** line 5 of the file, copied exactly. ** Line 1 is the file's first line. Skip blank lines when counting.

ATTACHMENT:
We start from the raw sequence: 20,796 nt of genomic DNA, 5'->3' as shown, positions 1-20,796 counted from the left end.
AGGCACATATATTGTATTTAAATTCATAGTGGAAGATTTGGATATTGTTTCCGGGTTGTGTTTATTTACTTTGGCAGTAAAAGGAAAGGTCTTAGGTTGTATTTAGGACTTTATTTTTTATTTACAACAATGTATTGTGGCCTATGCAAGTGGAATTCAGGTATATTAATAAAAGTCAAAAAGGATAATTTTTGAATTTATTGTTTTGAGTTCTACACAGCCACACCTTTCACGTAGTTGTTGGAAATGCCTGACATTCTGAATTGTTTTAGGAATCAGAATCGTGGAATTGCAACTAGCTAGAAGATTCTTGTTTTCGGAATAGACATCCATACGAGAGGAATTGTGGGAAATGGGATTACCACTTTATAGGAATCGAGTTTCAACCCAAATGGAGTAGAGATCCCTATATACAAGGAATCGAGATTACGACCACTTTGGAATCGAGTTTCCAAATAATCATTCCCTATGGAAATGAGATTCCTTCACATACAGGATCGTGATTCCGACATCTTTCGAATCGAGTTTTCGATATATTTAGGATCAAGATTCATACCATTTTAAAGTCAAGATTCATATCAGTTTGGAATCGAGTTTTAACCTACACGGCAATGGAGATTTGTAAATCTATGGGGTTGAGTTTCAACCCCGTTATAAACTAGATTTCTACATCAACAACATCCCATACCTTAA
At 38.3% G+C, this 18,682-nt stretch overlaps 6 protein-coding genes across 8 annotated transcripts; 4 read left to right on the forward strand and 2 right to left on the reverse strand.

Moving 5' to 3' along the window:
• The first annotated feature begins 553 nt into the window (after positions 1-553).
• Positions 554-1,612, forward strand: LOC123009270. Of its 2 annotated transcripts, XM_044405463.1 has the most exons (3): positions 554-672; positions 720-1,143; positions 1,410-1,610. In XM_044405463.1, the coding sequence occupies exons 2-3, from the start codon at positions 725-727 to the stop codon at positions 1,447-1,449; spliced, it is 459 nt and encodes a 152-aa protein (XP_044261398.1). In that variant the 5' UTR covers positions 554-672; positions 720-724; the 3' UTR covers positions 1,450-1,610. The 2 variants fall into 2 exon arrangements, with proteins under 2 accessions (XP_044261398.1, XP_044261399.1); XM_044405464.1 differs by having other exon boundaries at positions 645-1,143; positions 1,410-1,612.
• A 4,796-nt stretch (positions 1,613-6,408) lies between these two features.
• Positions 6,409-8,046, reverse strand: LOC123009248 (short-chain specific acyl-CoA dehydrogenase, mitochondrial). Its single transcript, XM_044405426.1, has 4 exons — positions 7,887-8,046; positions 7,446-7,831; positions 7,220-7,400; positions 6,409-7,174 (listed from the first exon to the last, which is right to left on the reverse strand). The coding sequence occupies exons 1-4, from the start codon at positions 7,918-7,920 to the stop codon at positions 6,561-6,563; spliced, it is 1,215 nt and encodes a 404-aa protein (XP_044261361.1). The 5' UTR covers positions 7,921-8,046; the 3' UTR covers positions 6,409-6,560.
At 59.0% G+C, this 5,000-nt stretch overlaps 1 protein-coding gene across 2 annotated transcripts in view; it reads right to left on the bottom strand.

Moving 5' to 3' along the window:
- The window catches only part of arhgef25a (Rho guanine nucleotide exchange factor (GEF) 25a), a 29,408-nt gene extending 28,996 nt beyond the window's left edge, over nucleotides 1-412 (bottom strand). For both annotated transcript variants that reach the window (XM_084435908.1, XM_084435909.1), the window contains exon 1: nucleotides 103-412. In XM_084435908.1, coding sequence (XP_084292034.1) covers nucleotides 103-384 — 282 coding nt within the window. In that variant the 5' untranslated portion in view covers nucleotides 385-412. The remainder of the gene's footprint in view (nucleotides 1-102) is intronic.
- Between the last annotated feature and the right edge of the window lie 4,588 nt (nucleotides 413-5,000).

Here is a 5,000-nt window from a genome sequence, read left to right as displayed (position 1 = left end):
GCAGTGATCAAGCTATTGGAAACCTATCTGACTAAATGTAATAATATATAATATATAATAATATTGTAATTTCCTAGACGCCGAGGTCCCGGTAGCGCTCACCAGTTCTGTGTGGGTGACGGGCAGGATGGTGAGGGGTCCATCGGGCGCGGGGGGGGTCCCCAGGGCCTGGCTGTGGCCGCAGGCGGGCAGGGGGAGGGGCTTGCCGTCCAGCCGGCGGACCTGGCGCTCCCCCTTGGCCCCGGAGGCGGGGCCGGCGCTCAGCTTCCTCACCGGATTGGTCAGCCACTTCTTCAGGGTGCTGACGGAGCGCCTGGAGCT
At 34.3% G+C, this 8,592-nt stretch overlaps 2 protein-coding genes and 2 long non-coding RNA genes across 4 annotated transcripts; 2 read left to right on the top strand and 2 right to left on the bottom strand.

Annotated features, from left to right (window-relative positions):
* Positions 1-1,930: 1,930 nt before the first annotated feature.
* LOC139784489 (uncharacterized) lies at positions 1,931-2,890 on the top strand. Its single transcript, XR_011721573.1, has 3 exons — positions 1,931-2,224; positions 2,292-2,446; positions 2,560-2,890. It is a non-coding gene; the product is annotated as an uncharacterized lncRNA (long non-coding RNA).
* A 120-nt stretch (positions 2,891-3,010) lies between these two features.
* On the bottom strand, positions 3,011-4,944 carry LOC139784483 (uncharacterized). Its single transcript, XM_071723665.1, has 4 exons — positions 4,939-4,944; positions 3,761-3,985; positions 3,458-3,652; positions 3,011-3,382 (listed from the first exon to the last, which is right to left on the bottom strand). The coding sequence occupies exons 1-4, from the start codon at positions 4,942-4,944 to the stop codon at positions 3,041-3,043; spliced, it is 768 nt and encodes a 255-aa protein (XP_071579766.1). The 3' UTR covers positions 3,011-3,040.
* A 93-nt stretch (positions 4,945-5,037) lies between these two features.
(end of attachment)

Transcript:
• The first annotated feature begins 553 nt into the window (after positions 1-553).